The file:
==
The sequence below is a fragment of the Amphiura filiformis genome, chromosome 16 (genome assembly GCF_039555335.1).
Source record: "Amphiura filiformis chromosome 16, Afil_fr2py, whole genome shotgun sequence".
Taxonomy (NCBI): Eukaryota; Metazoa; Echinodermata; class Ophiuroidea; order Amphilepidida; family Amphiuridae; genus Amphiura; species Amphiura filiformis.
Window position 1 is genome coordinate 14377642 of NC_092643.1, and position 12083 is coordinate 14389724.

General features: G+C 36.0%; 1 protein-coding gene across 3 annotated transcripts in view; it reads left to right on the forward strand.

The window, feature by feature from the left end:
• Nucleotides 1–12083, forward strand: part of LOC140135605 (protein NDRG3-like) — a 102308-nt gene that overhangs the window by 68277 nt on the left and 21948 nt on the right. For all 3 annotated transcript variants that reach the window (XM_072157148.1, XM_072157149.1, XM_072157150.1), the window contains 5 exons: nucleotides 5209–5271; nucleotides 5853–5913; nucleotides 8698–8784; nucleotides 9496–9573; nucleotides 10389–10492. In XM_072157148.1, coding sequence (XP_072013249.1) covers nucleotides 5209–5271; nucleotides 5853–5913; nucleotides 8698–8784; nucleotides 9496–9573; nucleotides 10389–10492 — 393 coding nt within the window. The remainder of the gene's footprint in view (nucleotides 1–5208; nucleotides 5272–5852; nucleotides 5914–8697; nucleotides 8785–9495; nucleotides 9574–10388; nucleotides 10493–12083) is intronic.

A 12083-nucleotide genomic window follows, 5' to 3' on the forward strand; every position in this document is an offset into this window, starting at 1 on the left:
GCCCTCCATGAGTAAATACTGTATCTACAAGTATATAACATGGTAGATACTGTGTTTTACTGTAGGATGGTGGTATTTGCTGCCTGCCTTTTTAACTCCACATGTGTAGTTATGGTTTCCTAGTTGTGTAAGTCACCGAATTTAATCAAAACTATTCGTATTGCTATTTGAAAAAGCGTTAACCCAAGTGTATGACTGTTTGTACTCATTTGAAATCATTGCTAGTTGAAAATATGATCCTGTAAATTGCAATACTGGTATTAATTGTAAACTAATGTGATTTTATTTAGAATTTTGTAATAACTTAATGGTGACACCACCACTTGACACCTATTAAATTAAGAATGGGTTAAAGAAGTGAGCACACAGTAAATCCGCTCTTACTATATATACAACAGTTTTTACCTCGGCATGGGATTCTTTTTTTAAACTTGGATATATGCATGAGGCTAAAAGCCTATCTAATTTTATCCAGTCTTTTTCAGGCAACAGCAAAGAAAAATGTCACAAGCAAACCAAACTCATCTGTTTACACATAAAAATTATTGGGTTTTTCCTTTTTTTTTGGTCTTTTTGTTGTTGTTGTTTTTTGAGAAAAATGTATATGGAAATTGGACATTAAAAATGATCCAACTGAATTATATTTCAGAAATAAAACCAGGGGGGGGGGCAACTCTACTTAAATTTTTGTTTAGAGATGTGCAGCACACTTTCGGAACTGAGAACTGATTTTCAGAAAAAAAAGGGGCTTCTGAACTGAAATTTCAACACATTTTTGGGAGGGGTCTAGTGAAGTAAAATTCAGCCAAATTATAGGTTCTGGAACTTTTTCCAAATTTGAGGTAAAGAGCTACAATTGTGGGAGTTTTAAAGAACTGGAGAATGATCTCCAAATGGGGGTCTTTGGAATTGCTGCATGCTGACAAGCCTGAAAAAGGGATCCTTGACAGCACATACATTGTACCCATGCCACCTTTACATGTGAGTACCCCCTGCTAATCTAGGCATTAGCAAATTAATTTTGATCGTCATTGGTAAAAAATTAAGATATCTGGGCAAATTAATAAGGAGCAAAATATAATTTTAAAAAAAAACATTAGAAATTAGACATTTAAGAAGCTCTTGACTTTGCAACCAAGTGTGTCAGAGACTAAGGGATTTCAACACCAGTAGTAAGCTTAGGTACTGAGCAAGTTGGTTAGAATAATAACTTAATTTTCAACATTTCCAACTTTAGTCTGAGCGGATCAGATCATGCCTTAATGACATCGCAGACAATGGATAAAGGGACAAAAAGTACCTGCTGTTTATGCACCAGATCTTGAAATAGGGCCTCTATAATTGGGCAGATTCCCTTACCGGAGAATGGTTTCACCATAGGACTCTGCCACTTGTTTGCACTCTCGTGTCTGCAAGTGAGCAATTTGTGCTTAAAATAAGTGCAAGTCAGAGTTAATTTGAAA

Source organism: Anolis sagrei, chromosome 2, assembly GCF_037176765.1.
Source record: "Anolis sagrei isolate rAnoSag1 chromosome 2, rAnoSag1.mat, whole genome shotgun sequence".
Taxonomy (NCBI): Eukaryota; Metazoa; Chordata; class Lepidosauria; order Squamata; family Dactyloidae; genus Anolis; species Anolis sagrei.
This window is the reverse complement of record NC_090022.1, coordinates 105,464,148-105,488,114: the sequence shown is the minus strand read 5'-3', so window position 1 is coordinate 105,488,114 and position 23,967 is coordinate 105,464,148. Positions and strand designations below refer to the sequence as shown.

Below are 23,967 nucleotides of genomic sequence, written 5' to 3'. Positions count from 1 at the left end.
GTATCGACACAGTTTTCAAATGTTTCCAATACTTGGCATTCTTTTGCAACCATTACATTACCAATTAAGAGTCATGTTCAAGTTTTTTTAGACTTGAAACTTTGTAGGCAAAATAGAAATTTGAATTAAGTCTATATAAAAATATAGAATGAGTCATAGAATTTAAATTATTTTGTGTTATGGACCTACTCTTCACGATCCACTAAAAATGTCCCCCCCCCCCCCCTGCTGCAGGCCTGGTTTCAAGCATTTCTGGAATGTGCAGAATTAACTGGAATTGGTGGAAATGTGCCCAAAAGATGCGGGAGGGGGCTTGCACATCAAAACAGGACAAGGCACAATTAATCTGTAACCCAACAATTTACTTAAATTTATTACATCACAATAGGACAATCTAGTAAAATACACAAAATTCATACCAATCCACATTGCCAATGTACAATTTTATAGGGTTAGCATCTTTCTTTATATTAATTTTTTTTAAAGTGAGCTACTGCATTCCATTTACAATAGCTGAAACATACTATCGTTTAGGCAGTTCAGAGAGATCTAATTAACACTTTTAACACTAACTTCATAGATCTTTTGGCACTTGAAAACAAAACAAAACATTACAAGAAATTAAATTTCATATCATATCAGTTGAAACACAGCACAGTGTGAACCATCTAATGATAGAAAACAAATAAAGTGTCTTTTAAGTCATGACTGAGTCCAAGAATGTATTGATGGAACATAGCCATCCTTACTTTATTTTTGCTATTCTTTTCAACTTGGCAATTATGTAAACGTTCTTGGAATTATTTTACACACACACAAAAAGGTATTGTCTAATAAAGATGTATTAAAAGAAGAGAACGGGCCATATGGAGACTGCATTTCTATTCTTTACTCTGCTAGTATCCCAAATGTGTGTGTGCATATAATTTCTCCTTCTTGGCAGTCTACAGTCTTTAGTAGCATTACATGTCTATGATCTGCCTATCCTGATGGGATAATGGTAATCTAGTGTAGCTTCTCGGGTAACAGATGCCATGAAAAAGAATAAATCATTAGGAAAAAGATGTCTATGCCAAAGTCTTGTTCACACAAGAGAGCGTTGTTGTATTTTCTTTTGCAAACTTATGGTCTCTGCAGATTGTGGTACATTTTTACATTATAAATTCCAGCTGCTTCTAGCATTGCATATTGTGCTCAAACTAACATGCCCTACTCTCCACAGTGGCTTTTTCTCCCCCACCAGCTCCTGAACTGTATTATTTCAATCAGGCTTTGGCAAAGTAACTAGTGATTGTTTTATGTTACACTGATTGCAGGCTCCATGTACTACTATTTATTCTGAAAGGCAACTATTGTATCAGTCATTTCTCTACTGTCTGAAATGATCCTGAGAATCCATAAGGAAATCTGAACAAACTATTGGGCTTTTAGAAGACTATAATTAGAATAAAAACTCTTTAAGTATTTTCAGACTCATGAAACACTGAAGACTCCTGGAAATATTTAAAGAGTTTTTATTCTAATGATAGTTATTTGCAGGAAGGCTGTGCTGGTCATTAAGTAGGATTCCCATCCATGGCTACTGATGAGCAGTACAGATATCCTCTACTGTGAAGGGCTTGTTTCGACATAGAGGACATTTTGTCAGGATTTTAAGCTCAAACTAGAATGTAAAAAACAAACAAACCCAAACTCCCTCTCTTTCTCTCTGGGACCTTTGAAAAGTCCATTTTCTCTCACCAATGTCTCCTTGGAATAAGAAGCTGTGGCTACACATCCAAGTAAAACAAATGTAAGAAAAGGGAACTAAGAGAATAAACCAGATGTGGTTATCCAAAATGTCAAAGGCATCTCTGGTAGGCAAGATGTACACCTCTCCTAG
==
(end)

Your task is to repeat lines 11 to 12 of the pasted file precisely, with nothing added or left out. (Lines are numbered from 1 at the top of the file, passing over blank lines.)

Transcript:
Source record: "Anolis sagrei isolate rAnoSag1 chromosome 2, rAnoSag1.mat, whole genome shotgun sequence".
Taxonomy (NCBI): Eukaryota; Metazoa; Chordata; class Lepidosauria; order Squamata; family Dactyloidae; genus Anolis; species Anolis sagrei.